How was this price calculated?

In the blue card below, we give reasons, and show how these reasons impact the price (on a scale of 1 to 3). For example – if for any given reason we suggest increasing the price, we show it by green upwards pyramids (1 to 3 pyramids depending on how much we increase it by). For a decrease, we use red downwards pyramids.

Market Map

The map shows the listings considered for the market based base-price and for the percentile calculator. The square shows the user's listing. Hovering over a listing will show average price, the bedroom count and the listing ID. The listings are colored based on the price. 

Fine-tuning the market area

  1. You can fine tune the market area considered to calculate the market-based values and percentile calculator by selecting an area on the map.

Seasonality Graph

The last step is reviewing your selected base price before confirming it. To help confirm the impact of the base price selection, you can review what will be the average monthly prices across the year. Note that these averages are there as a reference only - the final recommended prices during high and low seasons might differ substantially from these due to customizations (such as Far-out Premium) and market effects (such as Demand Factor).

Other things to consider:

  1. Do not overthink the decision as you start. Use something and refine it over time. Several factors in our algorithm auto adjust rates up or down based on your listings' performance.
  2. Revisit the base price every couple of weeks, and then every couple of months to make sure you are not under or above the market considerably.
  3.  If you've been using a base price for more than a few weeks, and want to make an adjustment, opt for small incremental changes (5-10%) from your current base price over time rather than a large one-time change. This helps to determine the impact on your revenue safely.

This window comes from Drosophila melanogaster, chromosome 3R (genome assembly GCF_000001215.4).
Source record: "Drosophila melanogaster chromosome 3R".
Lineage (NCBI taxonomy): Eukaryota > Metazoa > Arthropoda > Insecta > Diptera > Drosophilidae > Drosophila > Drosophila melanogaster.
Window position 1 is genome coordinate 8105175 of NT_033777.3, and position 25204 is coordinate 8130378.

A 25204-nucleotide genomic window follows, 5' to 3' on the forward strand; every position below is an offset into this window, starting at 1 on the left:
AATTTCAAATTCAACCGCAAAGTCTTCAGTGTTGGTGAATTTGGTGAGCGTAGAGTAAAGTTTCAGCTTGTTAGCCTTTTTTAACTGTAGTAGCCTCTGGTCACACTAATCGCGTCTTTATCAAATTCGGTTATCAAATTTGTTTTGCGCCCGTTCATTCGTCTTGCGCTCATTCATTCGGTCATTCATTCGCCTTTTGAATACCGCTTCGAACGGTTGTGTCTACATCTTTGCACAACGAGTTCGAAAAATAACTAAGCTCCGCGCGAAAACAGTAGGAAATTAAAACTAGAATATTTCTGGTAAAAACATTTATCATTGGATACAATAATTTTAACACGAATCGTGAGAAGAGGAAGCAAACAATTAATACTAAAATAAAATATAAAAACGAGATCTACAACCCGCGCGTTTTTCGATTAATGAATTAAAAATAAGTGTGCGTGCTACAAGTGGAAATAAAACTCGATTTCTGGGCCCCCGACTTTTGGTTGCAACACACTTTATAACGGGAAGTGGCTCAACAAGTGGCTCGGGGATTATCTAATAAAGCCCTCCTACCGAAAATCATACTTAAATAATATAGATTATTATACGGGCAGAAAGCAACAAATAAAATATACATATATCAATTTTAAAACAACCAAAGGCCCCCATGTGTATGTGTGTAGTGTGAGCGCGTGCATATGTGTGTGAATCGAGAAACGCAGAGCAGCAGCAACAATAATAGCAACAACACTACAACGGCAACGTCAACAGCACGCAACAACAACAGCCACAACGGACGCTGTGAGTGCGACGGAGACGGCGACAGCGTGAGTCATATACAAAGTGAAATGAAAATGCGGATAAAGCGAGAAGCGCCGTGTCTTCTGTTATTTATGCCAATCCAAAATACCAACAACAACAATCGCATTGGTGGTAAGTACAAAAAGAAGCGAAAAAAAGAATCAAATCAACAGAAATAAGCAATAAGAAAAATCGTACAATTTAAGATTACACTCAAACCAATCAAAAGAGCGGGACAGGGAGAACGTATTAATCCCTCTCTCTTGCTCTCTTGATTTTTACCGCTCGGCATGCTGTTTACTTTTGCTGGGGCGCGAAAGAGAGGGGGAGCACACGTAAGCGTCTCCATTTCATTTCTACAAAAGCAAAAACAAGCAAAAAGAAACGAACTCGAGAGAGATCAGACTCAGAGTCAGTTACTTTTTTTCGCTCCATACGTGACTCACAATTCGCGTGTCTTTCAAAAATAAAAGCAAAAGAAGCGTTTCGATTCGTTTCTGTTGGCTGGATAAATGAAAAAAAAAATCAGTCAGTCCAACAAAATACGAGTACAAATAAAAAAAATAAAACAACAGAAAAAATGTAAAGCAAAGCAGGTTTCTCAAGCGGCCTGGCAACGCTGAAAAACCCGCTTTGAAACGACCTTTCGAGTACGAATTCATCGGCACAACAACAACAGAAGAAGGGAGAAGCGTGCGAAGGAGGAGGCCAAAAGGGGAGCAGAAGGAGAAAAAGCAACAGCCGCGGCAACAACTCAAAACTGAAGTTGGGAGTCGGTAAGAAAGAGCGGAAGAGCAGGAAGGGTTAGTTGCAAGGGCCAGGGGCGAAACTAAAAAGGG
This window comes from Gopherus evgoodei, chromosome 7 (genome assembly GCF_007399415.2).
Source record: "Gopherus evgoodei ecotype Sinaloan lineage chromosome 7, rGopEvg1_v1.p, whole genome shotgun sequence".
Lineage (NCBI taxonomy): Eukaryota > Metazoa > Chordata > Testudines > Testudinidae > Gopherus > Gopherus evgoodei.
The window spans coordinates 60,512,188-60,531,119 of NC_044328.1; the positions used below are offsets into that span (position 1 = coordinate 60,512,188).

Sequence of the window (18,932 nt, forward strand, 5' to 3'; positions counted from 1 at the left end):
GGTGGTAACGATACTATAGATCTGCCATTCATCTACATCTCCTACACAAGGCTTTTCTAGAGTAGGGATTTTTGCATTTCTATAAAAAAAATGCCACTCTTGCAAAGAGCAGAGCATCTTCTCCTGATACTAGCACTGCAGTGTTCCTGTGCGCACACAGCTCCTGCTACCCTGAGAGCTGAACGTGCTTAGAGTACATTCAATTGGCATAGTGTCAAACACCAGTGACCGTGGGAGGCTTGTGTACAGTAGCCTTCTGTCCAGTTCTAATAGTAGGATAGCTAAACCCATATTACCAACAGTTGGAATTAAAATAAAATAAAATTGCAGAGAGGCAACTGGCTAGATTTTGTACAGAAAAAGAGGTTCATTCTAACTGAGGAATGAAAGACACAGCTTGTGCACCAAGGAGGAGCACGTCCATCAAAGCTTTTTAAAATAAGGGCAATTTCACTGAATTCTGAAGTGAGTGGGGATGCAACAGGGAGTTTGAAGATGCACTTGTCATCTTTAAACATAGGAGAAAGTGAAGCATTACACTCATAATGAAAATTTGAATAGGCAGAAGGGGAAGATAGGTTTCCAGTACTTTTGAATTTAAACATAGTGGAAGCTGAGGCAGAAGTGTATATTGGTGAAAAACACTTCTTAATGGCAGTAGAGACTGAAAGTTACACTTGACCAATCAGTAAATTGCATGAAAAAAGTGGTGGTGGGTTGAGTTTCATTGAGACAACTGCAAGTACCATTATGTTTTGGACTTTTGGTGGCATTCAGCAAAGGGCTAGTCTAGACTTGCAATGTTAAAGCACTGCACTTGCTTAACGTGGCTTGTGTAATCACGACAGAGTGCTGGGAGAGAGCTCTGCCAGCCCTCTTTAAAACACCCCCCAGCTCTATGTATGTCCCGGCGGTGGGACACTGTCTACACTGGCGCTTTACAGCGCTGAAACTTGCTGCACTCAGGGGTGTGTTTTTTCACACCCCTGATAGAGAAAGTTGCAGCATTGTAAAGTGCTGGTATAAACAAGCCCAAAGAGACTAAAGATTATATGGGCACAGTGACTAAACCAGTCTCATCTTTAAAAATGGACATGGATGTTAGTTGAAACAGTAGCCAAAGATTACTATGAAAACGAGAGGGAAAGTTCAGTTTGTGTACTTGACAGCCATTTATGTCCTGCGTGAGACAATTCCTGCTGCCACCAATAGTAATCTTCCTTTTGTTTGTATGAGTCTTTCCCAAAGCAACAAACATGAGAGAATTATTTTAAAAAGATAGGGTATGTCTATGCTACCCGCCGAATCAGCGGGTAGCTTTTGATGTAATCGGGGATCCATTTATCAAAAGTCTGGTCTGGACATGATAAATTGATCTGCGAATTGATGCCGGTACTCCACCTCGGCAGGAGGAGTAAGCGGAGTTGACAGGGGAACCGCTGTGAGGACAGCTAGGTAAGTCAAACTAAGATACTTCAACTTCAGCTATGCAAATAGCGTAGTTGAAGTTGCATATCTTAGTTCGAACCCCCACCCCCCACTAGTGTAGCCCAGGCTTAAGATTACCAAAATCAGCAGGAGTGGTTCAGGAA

4. Before confirming the base price, also consider your listing's own occupancy. In general, if your occupancy is low, it's not a good idea to increase from the current base price. Conversely, if your occupancy is already very high, it's probably not necessary to decrease your base price.
  5. Once you have set up your base price, click “Save & Refresh,” then head to the neighborhood data tab, filter for your bedroom size, and then see how your prices compare to other listings in your neighborhood. Adjust the base price up or down to fluctuate within the 25-75th percentile depending on desirability of the listing.
  6. If you are not setting any additional mark-up for Airbnb Host fee or any other OTA service fees, the base price includes service fee. So keep in mind that your net payout would be a little lower.
  7. Also, when thinking about base price, do not include taxes, those are usually charged above your nightly rate.
  8. Do consider entering minimum and maximum prices for your listing(s). While all the calculations to determine your daily rates are made on your base price, the min and max prices act as stopping points. Setting minimum and maximum prices ensure your rates don't drop too low or spike too high. 

Frequently Asked Questions  
Q: Base Price Help is suggesting that my base price is already slightly below the median market price, but I am not getting any bookings. Should I increase my base price?
A: In general, no. Base Price Help is only considering market prices, which is a good starting point, but what really matters in the end is maximizing your listing's revenue. For example, during periods of very low demand, it might make sense to market your listing below the market median.